Let’s not get hung up on the grey things, the things that are not going to keep us out of heaven. If you are interested in reading about our beliefs feel free to hop on line and have a look.
10-12 So where does that leave you when you criticize a brother? And where does that leave you when you condescend to a sister? I’d say it leaves you looking pretty silly—or worse. Eventually, we’re all going to end up kneeling side by side in the place of judgment, facing God. Your critical and condescending ways aren’t going to improve your position there one bit. Read it for yourself in Scripture:
“As I live and breathe,” God says,
“every knee will bow before me;
Every tongue will tell the honest truth
that I and only I am God.”
So tend to your knitting. You’ve got your hands full just taking care of your own life before God.
13-14 Forget about deciding what’s right for each other. Here’s what you need to be concerned about: that you don’t get in the way of someone else, making life more difficult than it already is. I’m convinced—Jesus convinced me!—that everything as it is in itself is holy. We, of course, by the way we treat it or talk about it, can contaminate it.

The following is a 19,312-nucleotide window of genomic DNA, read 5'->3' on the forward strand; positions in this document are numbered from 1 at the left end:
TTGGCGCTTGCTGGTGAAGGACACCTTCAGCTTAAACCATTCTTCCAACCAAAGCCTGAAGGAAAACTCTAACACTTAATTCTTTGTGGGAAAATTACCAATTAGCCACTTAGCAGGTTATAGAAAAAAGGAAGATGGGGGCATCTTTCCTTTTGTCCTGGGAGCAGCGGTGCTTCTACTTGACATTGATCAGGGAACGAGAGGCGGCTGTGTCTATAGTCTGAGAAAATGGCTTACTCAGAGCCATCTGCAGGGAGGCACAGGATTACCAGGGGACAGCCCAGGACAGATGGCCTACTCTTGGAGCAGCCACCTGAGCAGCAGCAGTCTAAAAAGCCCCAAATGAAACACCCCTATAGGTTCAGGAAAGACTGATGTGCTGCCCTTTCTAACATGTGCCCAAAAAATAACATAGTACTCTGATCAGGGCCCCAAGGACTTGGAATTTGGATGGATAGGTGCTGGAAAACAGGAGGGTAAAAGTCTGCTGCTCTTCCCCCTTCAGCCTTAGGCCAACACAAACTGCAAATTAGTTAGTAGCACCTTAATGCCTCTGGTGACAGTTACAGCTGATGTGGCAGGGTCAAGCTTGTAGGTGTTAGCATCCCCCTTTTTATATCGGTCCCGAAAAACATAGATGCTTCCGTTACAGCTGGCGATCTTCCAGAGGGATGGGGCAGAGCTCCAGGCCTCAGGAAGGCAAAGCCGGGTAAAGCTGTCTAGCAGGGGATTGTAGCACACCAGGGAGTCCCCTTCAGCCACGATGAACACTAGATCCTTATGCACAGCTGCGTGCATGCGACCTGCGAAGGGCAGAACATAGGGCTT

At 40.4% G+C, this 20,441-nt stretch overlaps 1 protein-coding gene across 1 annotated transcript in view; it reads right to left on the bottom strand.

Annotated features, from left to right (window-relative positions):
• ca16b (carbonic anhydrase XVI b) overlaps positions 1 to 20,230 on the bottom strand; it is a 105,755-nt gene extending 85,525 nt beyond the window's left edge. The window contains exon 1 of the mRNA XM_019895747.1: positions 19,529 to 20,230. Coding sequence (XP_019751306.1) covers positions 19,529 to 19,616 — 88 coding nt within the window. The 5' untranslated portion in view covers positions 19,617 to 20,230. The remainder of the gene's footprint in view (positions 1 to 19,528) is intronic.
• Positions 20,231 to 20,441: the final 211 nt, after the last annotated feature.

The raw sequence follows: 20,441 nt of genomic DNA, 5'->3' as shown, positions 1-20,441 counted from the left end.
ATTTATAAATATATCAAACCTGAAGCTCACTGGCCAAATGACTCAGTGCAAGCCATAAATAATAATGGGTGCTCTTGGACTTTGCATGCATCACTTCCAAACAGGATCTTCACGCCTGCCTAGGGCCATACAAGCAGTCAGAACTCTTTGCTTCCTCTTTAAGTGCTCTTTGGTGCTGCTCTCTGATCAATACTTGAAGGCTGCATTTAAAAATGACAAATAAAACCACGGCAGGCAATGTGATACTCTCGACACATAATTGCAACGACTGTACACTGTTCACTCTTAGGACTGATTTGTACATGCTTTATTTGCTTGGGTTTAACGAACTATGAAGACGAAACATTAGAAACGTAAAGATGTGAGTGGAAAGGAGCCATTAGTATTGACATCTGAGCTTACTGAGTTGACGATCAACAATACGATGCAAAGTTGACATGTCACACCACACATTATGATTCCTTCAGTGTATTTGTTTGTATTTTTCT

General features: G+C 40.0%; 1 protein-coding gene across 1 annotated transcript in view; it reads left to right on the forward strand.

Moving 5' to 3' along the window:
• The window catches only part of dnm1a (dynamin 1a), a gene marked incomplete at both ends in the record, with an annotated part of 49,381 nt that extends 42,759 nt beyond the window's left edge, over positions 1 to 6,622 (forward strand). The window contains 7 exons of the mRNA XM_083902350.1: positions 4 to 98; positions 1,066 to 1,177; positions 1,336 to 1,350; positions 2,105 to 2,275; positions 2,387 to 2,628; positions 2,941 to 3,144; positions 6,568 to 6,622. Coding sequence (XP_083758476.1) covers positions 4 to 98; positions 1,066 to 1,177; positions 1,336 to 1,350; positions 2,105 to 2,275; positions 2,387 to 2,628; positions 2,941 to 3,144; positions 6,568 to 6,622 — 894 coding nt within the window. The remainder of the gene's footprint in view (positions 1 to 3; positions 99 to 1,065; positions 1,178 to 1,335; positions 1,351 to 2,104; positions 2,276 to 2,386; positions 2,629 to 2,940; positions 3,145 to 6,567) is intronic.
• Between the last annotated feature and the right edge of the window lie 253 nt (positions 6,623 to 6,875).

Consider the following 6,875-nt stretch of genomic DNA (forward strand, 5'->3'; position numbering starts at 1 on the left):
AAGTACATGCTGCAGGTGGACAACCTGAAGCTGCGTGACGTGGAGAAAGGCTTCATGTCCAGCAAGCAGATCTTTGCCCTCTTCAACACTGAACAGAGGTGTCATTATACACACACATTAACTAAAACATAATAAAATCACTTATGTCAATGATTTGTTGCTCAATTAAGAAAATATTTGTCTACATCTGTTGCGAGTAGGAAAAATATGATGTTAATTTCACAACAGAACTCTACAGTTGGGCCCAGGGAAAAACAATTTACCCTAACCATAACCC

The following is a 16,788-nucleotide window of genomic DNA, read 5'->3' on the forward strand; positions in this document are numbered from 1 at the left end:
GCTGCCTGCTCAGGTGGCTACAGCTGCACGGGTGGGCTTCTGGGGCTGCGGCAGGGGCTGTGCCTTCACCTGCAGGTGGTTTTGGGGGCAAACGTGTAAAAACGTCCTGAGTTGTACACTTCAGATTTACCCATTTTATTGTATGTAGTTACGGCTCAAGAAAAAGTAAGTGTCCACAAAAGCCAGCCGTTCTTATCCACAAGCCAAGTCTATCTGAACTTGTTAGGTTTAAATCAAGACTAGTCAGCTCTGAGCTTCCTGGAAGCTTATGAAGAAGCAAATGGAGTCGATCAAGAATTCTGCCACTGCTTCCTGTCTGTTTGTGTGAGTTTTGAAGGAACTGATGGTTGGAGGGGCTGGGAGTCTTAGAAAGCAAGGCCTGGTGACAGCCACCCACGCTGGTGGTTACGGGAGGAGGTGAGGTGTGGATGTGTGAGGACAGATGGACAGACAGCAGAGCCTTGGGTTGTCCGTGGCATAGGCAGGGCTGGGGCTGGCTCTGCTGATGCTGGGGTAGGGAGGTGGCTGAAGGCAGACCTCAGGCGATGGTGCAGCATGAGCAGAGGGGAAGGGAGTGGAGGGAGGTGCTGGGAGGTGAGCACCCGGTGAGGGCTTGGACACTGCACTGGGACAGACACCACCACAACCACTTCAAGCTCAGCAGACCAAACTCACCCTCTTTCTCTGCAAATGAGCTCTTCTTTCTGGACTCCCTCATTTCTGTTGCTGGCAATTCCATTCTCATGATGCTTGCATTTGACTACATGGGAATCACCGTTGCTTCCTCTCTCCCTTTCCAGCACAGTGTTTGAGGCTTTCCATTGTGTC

PRINCIPLE 4: Focus and take care of your own life before God
Don’t get in the way of someone else making life more difficult than it already is for them.
15-16 If you confuse others by making a big issue over what they eat or don’t eat, you’re no longer a companion with them in love, are you? These, remember, are persons for whom Christ died. Would you risk sending them to hell over an item in their diet? Don’t you dare let a piece of God-blessed food become an occasion of soul-poisoning!
17-18 God’s kingdom isn’t a matter of what you put in your stomach, for goodness’ sake. It’s what God does with your life as he sets it right, puts it together, and completes it with joy. Your task is to single-mindedly serve Christ. Do that and you’ll kill two birds with one stone: pleasing the God above you and proving your worth to the people around you.
PRINCIPLE 5: Single-mindedly serve Jesus – this pleases God and the people around you
Focus on your mission and get on and do what He has called you to do.
19-21 So let’s agree to use all our energy in getting along with each other. Help others with encouraging words; don’t drag them down by finding fault. You’re certainly not going to permit an argument over what is served or not served at supper to wreck God’s work among you, are you? I said it before and I’ll say it again: All food is good, but it can turn bad if you use it badly, if you use it to trip others up and send them sprawling. When you sit down to a meal, your primary concern should not be to feed your own face but to share the life of Jesus. So be sensitive and courteous to the others who are eating. Don’t eat or say or do things that might interfere with the free exchange of love.
PRINCIPLE 6: Use encouraging words, share the life of Jesus